With a low Luck score, the chances of surviving a Recover the Body check decrease. Low Luck can mean you are Dead, Dead, Dead, pal. Tear up that character sheet, buddy. Better luck with your wizardry next time, champ.

Spell Failure and Spell Loss

When the casting roll doesn't succeed, there are a couple of different things that can happen. The first is simple failure. The spell didn't have an effect. On top of this, the caster will usually lose the use of that spell. This is about the same thing that happens in the "traditional" Vancian spell casting. You use it, you lose it. In DCC RPG, however, the caster may Spellburn to keep a spell that has been lost via a failed casting roll. "If a wizard expends a lost spell’s level in ability score points, he can cast the spell as if he still had it. For example, a wizard could burn 2 points of ability scores to cast a level 2 spell he had lost for the day" (DCC RPG Core Rules, p. 108). Spellburn, though, as I've already suggested, has its own associated problems.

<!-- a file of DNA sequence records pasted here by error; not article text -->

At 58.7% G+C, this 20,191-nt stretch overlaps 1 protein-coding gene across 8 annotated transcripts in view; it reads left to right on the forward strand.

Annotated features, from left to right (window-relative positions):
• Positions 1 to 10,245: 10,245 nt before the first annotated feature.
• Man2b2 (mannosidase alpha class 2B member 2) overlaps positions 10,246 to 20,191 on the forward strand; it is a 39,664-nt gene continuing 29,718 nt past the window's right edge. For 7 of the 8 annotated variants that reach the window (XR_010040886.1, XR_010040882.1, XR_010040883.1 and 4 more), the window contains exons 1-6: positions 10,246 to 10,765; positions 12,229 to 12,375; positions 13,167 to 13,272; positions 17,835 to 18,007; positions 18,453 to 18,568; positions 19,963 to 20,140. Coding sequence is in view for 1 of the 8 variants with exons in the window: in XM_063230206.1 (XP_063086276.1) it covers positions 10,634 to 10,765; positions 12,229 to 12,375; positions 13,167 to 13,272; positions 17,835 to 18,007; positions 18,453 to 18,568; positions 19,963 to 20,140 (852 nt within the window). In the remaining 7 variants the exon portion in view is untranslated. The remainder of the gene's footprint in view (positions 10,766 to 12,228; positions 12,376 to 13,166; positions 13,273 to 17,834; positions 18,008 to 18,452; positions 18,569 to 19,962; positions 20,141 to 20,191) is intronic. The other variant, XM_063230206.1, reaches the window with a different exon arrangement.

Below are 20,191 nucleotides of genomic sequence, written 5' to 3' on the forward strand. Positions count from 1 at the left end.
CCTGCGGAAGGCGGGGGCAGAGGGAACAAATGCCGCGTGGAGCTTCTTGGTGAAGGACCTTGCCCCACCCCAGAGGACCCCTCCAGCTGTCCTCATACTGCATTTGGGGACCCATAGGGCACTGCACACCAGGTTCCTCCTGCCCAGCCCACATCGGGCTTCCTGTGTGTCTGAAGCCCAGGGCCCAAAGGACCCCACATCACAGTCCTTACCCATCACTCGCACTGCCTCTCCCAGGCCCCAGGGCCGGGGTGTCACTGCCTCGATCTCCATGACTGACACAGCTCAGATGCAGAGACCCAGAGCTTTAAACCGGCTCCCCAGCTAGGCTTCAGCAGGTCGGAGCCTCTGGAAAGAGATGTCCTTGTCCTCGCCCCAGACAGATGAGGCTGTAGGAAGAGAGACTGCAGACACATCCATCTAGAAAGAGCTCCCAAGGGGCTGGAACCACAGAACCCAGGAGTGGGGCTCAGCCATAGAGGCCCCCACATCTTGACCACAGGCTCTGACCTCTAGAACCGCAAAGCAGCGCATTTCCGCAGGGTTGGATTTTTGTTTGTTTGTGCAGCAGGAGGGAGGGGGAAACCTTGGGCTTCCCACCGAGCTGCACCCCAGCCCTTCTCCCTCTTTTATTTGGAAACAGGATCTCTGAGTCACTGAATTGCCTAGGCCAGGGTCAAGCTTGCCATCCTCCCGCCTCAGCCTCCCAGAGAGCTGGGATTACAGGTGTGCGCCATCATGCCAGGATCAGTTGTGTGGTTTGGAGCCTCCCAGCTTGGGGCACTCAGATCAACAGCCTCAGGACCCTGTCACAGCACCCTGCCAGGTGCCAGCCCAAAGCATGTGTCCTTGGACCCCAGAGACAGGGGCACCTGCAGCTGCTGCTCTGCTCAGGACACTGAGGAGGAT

Misfires and Corruption

One of the things I love to see as a DCC RPG judge, is a natural "1" result on a Casting Roll. This means that something fun is probably going to happen. If it does, the wizard (and his or her party) may find themselves, as the bard said, totally fucked.

The wizard in question must make a roll to determine what happens on a natural "1" result. A misfire is an unintended effect. On a Sleep spell, for example, the misfire might result in the wizard (or entire party!) being put into a magical slumber. A Magic Missile might result in untargeted creatures (including the wizard) getting hit by the spell.

Misfires are fun. Misfires can be hilarious. I love, love, love misfires. Then again, I rarely play wizards.